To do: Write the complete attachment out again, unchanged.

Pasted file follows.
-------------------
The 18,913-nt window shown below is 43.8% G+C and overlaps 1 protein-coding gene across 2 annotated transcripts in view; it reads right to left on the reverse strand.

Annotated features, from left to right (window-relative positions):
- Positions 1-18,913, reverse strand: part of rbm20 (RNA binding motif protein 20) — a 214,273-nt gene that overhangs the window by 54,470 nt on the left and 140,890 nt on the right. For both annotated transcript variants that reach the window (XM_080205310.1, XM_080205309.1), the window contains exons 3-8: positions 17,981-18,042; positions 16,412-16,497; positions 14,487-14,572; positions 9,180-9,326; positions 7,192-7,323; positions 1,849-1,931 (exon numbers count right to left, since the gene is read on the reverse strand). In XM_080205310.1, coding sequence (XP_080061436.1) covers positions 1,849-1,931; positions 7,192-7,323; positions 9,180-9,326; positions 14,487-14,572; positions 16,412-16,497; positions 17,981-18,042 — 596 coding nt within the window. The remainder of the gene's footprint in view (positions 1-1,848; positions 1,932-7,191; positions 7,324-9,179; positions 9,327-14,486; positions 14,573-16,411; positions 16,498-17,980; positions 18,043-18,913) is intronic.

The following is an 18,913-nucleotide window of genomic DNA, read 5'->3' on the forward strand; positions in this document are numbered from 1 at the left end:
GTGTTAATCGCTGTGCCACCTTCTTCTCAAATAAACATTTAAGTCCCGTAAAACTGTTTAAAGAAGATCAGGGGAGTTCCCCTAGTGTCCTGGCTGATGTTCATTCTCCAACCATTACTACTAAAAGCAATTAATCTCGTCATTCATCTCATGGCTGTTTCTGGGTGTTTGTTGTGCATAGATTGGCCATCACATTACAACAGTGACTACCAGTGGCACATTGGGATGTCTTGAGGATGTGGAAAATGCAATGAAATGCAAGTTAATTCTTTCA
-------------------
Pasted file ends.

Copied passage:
The 18,913-nt window shown below is 43.8% G+C and overlaps 1 protein-coding gene across 2 annotated transcripts in view; it reads right to left on the reverse strand.

Annotated features, from left to right (window-relative positions):
- Positions 1-18,913, reverse strand: part of rbm20 (RNA binding motif protein 20) — a 214,273-nt gene that overhangs the window by 54,470 nt on the left and 140,890 nt on the right. For both annotated transcript variants that reach the window (XM_080205310.1, XM_080205309.1), the window contains exons 3-8: positions 17,981-18,042; positions 16,412-16,497; positions 14,487-14,572; positions 9,180-9,326; positions 7,192-7,323; positions 1,849-1,931 (exon numbers count right to left, since the gene is read on the reverse strand). In XM_080205310.1, coding sequence (XP_080061436.1) covers positions 1,849-1,931; positions 7,192-7,323; positions 9,180-9,326; positions 14,487-14,572; positions 16,412-16,497; positions 17,981-18,042 — 596 coding nt within the window. The remainder of the gene's footprint in view (positions 1-1,848; positions 1,932-7,191; positions 7,324-9,179; positions 9,327-14,486; positions 14,573-16,411; positions 16,498-17,980; positions 18,043-18,913) is intronic.

The following is an 18,913-nucleotide window of genomic DNA, read 5'->3' on the forward strand; positions in this document are numbered from 1 at the left end:
GTGTTAATCGCTGTGCCACCTTCTTCTCAAATAAACATTTAAGTCCCGTAAAACTGTTTAAAGAAGATCAGGGGAGTTCCCCTAGTGTCCTGGCTGATGTTCATTCTCCAACCATTACTACTAAAAGCAATTAATCTCGTCATTCATCTCATGGCTGTTTCTGGGTGTTTGTTGTGCATAGATTGGCCATCACATTACAACAGTGACTACCAGTGGCACATTGGGATGTCTTGAGGATGTGGAAAATGCAATGAAATGCAAGTTAATTCTTTCA